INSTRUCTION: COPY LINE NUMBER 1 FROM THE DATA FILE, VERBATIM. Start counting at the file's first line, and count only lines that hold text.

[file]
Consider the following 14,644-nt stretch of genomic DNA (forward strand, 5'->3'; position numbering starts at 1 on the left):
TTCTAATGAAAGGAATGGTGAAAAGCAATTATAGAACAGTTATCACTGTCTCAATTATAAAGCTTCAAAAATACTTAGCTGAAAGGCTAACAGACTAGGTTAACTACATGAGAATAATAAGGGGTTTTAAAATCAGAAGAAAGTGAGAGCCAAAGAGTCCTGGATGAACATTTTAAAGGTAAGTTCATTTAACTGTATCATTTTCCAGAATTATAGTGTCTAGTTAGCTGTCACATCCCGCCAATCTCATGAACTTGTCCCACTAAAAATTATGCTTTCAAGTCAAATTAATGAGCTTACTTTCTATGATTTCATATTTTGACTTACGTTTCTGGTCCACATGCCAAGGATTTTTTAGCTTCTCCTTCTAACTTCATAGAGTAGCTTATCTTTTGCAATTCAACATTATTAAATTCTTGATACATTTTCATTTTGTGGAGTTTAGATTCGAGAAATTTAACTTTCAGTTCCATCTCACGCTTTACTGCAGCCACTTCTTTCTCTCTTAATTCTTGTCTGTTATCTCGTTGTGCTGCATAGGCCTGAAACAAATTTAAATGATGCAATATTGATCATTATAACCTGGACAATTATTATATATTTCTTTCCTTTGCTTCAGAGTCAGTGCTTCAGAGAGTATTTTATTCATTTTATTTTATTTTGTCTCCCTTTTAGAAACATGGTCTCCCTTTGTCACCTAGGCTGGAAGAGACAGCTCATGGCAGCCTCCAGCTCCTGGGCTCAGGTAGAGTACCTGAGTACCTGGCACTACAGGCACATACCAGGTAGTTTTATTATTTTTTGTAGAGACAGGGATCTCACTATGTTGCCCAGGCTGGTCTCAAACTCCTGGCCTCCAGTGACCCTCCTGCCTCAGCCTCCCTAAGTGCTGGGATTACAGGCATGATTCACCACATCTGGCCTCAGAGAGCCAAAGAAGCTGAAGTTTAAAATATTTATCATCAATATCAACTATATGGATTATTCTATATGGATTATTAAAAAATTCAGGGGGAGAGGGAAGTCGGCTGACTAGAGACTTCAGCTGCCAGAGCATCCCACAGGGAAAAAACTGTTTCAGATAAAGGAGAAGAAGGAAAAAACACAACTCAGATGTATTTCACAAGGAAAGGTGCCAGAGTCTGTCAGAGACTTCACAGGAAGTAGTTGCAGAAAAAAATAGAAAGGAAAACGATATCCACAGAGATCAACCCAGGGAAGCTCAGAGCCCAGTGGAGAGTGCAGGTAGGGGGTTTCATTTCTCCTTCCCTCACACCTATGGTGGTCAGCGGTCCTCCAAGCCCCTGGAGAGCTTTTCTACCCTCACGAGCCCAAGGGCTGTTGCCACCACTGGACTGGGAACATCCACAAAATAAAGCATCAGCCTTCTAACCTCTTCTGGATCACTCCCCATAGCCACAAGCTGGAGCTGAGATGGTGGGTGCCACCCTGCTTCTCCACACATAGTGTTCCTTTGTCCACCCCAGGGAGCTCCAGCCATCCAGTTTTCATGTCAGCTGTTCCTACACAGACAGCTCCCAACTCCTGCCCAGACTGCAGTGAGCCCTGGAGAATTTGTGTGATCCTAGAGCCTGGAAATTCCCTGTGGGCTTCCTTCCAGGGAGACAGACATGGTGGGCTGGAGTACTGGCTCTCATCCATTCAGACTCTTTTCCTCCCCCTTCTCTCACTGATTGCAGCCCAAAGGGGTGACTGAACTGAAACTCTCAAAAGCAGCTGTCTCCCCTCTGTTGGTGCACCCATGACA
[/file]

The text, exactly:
Consider the following 14,644-nt stretch of genomic DNA (forward strand, 5'->3'; position numbering starts at 1 on the left):